Telescopic philanthropy

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Victorian-era cartoon from Punch; "Please 'm, ain't we black enough to be cared for?"
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Telescopic philanthropy is a term coined by Charles Dickens. Dickens reserved particularly harsh criticism for individuals who styled themselves as philanthropists, but whose charitable motives were to serve their own vanity by high-status projects in exotic and faraway places, while ignoring less prestigious problems at or near home.

Bleak House

"In his 1852-3 novel Bleak House, Charles Dickens popularised the term telescopic philanthropy He used the term, and stories within the novel, to criticise Victorian support for charitable projects afar whilst nearer to home millions of people were stuck in poverty. In the novel, Dickens brings in two characters, a Mrs Jellyby and a Mrs Pardiggle, both of whom have a zeal for Victorian philanthropy but at the expense of others. Jellyby ignores those closest to her whilst Pardiggle is bullying and harangues people into adopting her help. For both, philanthropy is more of a profession than born of genuine motivations to help."[1]

Pollyanna

Chapter XII of Dickens novel Pollyanna contains a striking depiction of telescopic philanthropy. When Pollyanna presents the case of Jimmy Bean, a homeless orphan willing to work for room and board, to the Beldingsville Ladies' Aid, none of the women want to adopt him, but someone proposes to financially help for the boy with part of the funds sent to educate boys in India. To Pollyanna's disbelief, the motion is shot down because it will reduce the amount donated in their annual report.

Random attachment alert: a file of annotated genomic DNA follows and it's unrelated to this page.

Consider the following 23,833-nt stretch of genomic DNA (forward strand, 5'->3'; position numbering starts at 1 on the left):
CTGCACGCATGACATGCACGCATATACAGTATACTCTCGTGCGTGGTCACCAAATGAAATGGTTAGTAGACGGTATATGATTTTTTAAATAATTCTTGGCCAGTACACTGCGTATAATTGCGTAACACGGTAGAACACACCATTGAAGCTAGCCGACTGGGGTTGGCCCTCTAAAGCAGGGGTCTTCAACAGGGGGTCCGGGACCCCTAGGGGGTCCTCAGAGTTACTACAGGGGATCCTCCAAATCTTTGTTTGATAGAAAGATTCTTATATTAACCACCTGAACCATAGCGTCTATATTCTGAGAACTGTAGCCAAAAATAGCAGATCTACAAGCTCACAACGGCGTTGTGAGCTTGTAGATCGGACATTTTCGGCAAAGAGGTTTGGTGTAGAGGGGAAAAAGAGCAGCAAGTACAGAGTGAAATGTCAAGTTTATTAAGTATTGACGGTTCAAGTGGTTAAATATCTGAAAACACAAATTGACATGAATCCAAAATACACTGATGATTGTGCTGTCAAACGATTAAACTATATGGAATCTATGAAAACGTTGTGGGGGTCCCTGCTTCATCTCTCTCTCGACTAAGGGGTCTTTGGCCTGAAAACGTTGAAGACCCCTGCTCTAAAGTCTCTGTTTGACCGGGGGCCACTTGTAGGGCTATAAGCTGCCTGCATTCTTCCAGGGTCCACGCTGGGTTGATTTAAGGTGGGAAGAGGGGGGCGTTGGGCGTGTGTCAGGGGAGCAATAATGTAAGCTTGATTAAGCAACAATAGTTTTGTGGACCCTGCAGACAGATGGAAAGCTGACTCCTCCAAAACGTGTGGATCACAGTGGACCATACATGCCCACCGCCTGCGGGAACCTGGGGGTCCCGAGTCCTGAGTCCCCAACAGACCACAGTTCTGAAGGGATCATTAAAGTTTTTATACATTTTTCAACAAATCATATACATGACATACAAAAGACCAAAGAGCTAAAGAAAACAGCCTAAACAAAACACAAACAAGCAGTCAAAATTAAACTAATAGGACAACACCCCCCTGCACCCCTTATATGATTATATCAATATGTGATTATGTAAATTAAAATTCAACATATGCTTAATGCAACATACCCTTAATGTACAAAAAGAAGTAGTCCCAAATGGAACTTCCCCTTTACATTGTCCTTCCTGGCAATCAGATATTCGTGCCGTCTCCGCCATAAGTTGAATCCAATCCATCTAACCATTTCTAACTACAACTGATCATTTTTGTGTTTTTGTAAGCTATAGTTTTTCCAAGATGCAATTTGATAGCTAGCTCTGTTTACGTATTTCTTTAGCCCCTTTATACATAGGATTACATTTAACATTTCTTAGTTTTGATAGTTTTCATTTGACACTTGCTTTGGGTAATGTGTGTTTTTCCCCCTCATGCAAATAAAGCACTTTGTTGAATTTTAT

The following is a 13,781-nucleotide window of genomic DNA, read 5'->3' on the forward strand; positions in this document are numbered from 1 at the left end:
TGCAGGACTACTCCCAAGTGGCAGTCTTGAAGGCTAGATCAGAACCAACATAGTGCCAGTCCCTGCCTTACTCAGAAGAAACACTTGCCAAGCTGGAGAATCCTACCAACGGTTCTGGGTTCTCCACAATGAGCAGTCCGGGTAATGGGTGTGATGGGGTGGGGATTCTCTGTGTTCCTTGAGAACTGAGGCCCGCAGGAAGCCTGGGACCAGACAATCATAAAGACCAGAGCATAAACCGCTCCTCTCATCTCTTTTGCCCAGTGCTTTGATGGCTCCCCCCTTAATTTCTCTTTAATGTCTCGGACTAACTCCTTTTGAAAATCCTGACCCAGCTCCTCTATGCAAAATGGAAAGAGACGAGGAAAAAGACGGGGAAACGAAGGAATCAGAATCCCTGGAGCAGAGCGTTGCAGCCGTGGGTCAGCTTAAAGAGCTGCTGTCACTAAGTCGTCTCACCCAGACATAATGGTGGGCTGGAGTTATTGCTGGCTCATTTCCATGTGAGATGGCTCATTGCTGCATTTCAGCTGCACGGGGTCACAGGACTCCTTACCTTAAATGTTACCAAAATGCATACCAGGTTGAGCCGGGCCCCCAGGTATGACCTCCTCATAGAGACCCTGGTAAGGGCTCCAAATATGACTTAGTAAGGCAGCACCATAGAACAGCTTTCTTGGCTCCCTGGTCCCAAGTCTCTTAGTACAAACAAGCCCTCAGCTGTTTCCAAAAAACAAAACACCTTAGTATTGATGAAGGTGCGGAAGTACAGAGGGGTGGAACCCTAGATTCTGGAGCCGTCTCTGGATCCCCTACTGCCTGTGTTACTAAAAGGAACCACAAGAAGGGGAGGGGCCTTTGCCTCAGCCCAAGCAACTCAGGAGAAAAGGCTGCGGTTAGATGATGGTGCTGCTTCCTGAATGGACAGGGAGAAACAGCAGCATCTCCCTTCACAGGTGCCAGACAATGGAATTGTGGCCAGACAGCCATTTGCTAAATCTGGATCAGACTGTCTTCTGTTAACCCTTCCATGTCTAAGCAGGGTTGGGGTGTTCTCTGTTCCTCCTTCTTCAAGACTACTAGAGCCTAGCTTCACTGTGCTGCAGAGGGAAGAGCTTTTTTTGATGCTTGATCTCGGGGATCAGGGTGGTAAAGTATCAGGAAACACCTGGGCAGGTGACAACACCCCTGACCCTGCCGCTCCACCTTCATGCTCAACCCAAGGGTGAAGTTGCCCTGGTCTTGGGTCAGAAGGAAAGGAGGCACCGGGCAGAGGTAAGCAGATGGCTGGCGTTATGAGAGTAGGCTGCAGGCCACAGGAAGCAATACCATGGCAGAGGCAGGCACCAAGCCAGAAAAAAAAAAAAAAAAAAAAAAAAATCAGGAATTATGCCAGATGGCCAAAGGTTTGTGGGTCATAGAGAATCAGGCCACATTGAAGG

Then she heard the minister's wife suggest timidly that they, as a society, might perhaps assume his support and education instead of sending quite so much money this year to the little boys in far-away India.

A great many ladies talked then, and several of them talked all at once, and even more loudly and more unpleasantly than before. It seemed that their society was famous for its offering to Hindu missions, and several said they should die of mortification if it should be less this year. Some of what was said at this time Pollyanna again thought she could not have understood, too, for it sounded almost as if they did not care at all what the money did, so long as the sum opposite the name of their society in a certain "report" "headed the list" — and of course that could not be what they meant at all! But it was all very confusing, and not quite pleasant, so that Pollyanna was glad, indeed, when at last she found herself outside in the hushed, sweet air — only she was very sorry, too: for she knew it was not going to be easy, or anything but sad, to tell Jimmy Bean to-morrow that the Ladies' Aid had decided that they would rather send all their money to bring up the little India boys than to save out enough to bring up one little boy in their own town, for which they would not get "a bit of credit in the report," according to the tall lady who wore spectacles.

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